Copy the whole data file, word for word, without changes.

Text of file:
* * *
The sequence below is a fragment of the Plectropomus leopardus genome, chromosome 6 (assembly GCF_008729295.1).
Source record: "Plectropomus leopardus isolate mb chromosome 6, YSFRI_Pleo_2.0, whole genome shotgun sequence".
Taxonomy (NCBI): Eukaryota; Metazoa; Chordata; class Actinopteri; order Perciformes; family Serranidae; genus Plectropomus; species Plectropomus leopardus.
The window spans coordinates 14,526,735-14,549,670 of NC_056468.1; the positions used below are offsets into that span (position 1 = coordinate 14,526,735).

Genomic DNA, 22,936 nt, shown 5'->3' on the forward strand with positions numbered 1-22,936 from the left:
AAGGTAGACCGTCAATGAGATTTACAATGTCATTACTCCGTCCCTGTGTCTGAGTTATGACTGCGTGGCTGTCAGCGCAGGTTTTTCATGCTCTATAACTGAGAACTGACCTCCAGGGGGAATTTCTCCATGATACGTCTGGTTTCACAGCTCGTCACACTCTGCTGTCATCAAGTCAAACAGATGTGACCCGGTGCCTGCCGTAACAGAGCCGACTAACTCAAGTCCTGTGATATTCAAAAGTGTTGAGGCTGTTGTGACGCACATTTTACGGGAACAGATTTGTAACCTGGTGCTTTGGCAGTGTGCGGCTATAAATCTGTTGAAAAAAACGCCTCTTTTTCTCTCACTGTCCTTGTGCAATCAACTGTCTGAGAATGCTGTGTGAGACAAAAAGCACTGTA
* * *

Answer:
The sequence below is a fragment of the Plectropomus leopardus genome, chromosome 6 (assembly GCF_008729295.1).
Source record: "Plectropomus leopardus isolate mb chromosome 6, YSFRI_Pleo_2.0, whole genome shotgun sequence".
Taxonomy (NCBI): Eukaryota; Metazoa; Chordata; class Actinopteri; order Perciformes; family Serranidae; genus Plectropomus; species Plectropomus leopardus.
The window spans coordinates 14,526,735-14,549,670 of NC_056468.1; the positions used below are offsets into that span (position 1 = coordinate 14,526,735).

Genomic DNA, 22,936 nt, shown 5'->3' on the forward strand with positions numbered 1-22,936 from the left:
AAGGTAGACCGTCAATGAGATTTACAATGTCATTACTCCGTCCCTGTGTCTGAGTTATGACTGCGTGGCTGTCAGCGCAGGTTTTTCATGCTCTATAACTGAGAACTGACCTCCAGGGGGAATTTCTCCATGATACGTCTGGTTTCACAGCTCGTCACACTCTGCTGTCATCAAGTCAAACAGATGTGACCCGGTGCCTGCCGTAACAGAGCCGACTAACTCAAGTCCTGTGATATTCAAAAGTGTTGAGGCTGTTGTGACGCACATTTTACGGGAACAGATTTGTAACCTGGTGCTTTGGCAGTGTGCGGCTATAAATCTGTTGAAAAAAACGCCTCTTTTTCTCTCACTGTCCTTGTGCAATCAACTGTCTGAGAATGCTGTGTGAGACAAAAAGCACTGTA